business man holding a ladder while adjusting his tie to overcome the impostor experience

Admit it, you’re a fraud! and other stuff you tell yourself to ruin your life–Part III

Mark Steel Confidence

Do you feel like an impostor in your career sometimes? Or maybe it is your personal life that is out of balance.

In Part I of my blog series about the impostor experience, I outlined how you can recognize if you may be feeling the impostor experience yourself.

In Part II of the series, I shared my own personal story that stemmed from my feelings of being an impostor. I shared the secret which I let nearly destroy my career and my home life.

By sharing this, I’m hoping others will recognize these patterns in yourself so that you, too, can break the cycle.

If you have ever been feeling like an impostor, what can you do about it? How do you change your inner dialog?

I’m a lucky impostor

I’m not sharing my story in an effort to gain sympathy.

Even while I struggled inside, I was fortunate to maintain a good job working with great people.

My wife and I recently celebrated 20 years since together and I have two amazing children.

I am a fortunate man.

I’m sharing my story because I have come to know there are countless professionals and individuals that feel like impostors in their own careers or personal lives.

After doubting myself for far too long, I realized I could take control of those doubts.

Even more than realizing I COULD control what I tell myself, I came to see I MUST control what I tell myself.

Do you want to know something even more embarrassing than not having a college degree? It is the realization that in spite of how significant that secret was in my own head, the truth is… Most of the world doesn’t give a rat’s a$$!

It turns out, I was wasting incalculable amounts of time limiting myself. Time I will never get back.

Stop listening to the negative voice in your head

No one can promise that you’ll wake up tomorrow and never again hear that voice in your head trying to hold you back.

But I can promise that you can learn to stop listening to it.

Let me ask this, do you have a coworker, relative, or acquaintance that insults you? Most of us are familiar with “that guy” or “that gal” in our life that tries to pull you down.

They may drop hints on how they are better than you or more successful. Or they only talk about things in a negative tone.

Most likely, you don’t listen to that person. You likely avoid spending extra time with them. More than likely, you don’t believe their negativity.

Though you can’t always avoid family or friends, I would bet that if “that guy/gal” is a co-worker, you wouldn’t stand for it.

Without question, you’d avoid working with them as much as possible. You might even say something to your manager.

At the very least, you’d stop caring about anything they had to say.

If you can stop paying attention to an annoying coworker or family member, you can learn to stop paying attention to “that guy” or “that gal” in your head.

You are not an impostor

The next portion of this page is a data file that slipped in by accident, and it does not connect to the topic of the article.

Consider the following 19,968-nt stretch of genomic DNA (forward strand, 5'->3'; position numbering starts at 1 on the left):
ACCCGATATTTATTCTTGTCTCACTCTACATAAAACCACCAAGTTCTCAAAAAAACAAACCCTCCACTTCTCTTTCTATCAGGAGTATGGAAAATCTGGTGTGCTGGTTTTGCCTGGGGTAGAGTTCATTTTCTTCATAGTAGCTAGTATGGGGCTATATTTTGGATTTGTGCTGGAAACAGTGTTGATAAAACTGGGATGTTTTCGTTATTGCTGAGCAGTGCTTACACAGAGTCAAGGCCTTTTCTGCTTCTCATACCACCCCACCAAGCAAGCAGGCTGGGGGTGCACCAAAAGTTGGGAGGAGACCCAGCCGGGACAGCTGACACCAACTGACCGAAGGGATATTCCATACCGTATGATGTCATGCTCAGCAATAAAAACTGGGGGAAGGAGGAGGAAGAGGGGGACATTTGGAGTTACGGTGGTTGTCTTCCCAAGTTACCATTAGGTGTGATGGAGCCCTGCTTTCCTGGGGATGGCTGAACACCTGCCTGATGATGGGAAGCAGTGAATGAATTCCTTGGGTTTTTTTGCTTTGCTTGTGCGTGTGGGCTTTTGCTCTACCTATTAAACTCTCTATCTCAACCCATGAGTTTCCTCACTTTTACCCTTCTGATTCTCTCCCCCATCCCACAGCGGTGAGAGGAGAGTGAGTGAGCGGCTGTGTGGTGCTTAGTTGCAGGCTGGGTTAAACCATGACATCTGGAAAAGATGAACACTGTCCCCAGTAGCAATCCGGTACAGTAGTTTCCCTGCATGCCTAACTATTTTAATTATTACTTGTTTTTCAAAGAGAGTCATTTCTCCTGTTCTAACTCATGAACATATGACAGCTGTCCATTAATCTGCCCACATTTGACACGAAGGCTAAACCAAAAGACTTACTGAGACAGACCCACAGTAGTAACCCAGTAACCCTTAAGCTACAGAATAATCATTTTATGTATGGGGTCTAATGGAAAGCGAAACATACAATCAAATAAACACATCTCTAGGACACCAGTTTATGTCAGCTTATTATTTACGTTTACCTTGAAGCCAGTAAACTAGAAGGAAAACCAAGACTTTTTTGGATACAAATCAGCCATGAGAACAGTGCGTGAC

So how do you overcome this impostor feeling?

  1. Remind yourself that fear and doubt are completely natural
  2. List your unique strengths
  3. Never discount praise or accomplishments
  4. Climb Every Day

Step 1 – Remind yourself that having negative self-talk is extremely common. When you’re feeling doubt in your ability to succeed at something, you are far from alone.

In fact, you’re in good company. The most successful of people still feel doubts sometimes.

Successful people still know uncertainty, but they have come to understand that uncertainty means they should become even more aware and apply even more focus. They look for how things can go wrong only in an effort to anticipate, never as a way of holding back from the pursuit of their goals.

Step 2 – Take the time to focus in on your strengths. It worked best when I wrote them down. In fact, I used sticky notes in key spots around myself to remind me of my strengths.

Be generous. Do not discount something because you think others have that same strength. Perhaps, but your version of that strength is uniquely yours. Write it down!

Step 3 – This is key… Never dismiss or downplay an accomplishment. I was particularly bad at this. When someone pays you a compliment, recognizes your hard work, say ‘Thank You’ and that’s all! Don’t talk about you couldn’t have done it without their help, you got lucky, etc. Take in what they are saying and thank them for it.

Later, take deliberate time to FEEL the recognition you earned. Your hard work, your thoughtfulness, your uniqueness earned it. Soak it in. It can also help to write these moments down as well.

Step 4 – Set goals and climb (figuratively). One of the biggest ways you are reminded of all you can accomplish is by accomplishing goals. Set some small goals that you can accomplish today. Then set bigger, longer-term goals that your smaller goals are building towards. Not too far out on the future. Something that takes “stretching” to accomplish, but you push yourself to get there.

Each time you check off another goal, feel that sense of accomplishment. No one else finished that goal for you. You did it yourself. Even if others helped, you led the efforts. You deserve the win.

Impostor be gone!

You can do just what I did. You can come to know and believe in your own unique strengths and let them shine.

Replace the voice of doubt you may be hearing with a more positive, productive voice.

You are uniquely you. You have unique skills, strengths, and smarts that those around you don’t have. Focus on them. Learn to amplify them!

Anyone has the power to adjust their own inner dialog. You can start to change your self-talk into something positive.

Don’t wait another day. Don’t let yourself feel like an impostor ever again.

Thank you so much for reading. I would love your thoughts and comments below.

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